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October 17, 2014

Understanding the Asean Collective Investment Scheme

Bangkok Post, Corporate Counsellor Column

In the latest step towards the integration of Asean capital markets, Thailand-based fund managers can now offer retail funds directly to investors in Malaysia and Singapore —and vice versa — through a streamlined process. This change follows the launch on Aug 25 of the Asean Collective Investment Scheme (CIS) Framework by Thailand’s Securities and Exchange Commission, Malaysia’s Securities Commission and the Monetary Authority of Singapore.

Initially, the Asean CIS will offer retail investors in all three countries a wide range of innovative cross-border funds. In the future, more Asean members will take part. Fund managers will also benefit in that they will have a direct and efficient route through which to offer their funds to retail investors throughout the region.

Fund managers using the framework must abide by a set of common standards designed to ensure they have the necessary experience and track record. A handbook provides guidance to fund managers on the operational aspects.

Qualifying as an Asean CIS is a two-step process — an application must be made to the regulator in the fund’s home jurisdiction, followed by an application to the host jurisdiction where the fund manager intends to offer the CIS.

In assessing whether a CIS is suitable to be an Asean CIS, the home regulator will consider among other things the following:

  • the qualifications of the CIS operator and the trustee/fund supervisor;
  • the custody arrangements for the CIS assets; and
  • compliance with certain product restrictions specified in the Standards of Qualifying CIS.

The CIS operator, for example, must be licensed or registered by its home regulator and maintain shareholders’ equity of at least US$1 million. In addition, the chief executive must have at least 10 years’ experience in financial and capital markets, and all board members must have a minimum five years’ experience.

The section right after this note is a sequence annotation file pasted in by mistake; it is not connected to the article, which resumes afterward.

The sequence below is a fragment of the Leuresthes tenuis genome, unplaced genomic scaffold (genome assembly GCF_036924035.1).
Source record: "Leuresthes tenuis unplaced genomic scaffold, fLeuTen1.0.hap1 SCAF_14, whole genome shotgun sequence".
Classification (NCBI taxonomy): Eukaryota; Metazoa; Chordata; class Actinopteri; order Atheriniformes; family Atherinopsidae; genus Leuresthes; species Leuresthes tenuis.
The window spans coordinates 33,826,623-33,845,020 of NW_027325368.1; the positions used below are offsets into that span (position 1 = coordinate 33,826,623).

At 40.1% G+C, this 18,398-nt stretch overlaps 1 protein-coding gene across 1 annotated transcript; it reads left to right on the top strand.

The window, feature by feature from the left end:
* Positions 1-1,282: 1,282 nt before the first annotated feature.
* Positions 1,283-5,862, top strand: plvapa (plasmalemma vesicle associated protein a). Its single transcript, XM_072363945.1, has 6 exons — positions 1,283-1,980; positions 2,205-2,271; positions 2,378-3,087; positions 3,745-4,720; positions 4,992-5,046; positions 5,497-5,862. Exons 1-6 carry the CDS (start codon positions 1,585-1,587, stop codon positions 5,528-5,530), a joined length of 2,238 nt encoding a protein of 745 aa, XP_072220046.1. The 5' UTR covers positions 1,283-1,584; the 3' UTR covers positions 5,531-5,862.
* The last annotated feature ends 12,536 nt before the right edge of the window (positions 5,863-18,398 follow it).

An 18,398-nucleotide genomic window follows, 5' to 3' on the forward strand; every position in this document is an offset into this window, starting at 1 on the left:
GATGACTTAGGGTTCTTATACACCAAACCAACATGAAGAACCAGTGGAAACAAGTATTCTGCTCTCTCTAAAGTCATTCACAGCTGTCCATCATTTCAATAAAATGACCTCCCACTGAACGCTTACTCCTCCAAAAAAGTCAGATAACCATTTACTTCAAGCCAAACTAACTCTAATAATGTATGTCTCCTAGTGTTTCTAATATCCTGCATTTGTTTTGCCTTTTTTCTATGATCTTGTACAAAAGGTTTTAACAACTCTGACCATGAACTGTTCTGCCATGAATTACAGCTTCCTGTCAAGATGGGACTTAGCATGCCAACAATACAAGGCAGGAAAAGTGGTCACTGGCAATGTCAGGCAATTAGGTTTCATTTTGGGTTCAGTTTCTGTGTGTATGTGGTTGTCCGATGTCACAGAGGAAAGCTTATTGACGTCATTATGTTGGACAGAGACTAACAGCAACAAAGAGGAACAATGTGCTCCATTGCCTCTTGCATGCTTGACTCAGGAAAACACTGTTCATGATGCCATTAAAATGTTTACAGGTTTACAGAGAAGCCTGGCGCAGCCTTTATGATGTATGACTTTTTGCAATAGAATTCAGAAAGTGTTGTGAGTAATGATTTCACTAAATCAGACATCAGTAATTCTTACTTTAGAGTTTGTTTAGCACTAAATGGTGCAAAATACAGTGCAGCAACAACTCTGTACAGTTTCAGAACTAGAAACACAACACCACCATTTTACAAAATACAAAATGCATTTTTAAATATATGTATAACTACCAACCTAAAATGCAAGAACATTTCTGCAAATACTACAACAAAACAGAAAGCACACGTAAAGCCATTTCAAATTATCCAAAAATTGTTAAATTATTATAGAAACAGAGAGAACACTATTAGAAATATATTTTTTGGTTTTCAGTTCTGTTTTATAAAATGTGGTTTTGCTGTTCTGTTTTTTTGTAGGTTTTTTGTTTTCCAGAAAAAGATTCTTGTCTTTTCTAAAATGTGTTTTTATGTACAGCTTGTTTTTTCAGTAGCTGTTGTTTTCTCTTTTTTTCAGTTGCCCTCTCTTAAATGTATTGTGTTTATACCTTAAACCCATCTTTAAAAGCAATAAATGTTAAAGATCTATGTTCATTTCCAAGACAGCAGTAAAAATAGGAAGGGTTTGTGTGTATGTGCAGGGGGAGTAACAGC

Also, the underlying investments of the qualifying CIS may consist only of the following assets: transferable securities, money market instruments, deposits, units in other CIS vehicles or financial derivatives. To eliminate any doubt, a qualifying CIS must not engage in non-permissible activities such as securities lending, repurchase transactions and direct lending of monies.

Once approval is obtained from the home regulator, the following documents must be submitted to the host regulator together with the Asean CIS application form:

  • a letter issued by the home regulator stating the CIS has been approved for public offering in the home jurisdiction and that there is no objection to the CIS being deemed an Asean CIS;
  • offering documents, which must be in compliance with the host jurisdiction’s laws and regulations;
  • an undertaking to submit to the non-exclusive jurisdiction of the host jurisdiction’s courts; and
  • other documents that may be required by the host regulator including other application forms used in the host jurisdiction.

All documents submitted to the host regulator must be written in English and may also need to be translated into the official language of the host jurisdiction. Thailand, for example, requires submission of a fact sheet for the Asean CIS prepared by a local intermediary in Thai. The time frame for this review is subject to the host regulator’s discretion.

A host regulator also retains the right to decline a qualifying CIS operator’s application if, for example, it deems the application contains any false or misleading information or it is not satisfied the host jurisdiction’s laws are being complied with.

Post-approval obligations: Upon approval, a qualifying CIS may be offered to the general public in a host jurisdiction, provided the operator meets the following obligations:

  • The offer in a host jurisdiction may be made only through locally licensed or regulated intermediaries in that host jurisdiction;
  • A qualifying CIS operator is required to appoint an independent auditor to conduct an annual audit of the qualifying CIS operator covering, at a minimum, the compliance with the
  • standards of a qualifying CIS; and
  • A qualifying CIS operator is required to inform both the home and host regulators of significant changes to the qualifying CIS operator or the Asean CIS.

In addition, host regulators may require the qualifying CIS operator similarly to notify investors in the Asean CIS.

More products and improved efficiency: The Asean CIS Framework promises to increase the range of products and provide fund managers with a direct and efficient route to offer funds to retail investors in other Asean members. This is a welcome step towards achieving the vision of an integrated Asean Economic Community under the Asean Capital Markets Forum Implementation Plan.


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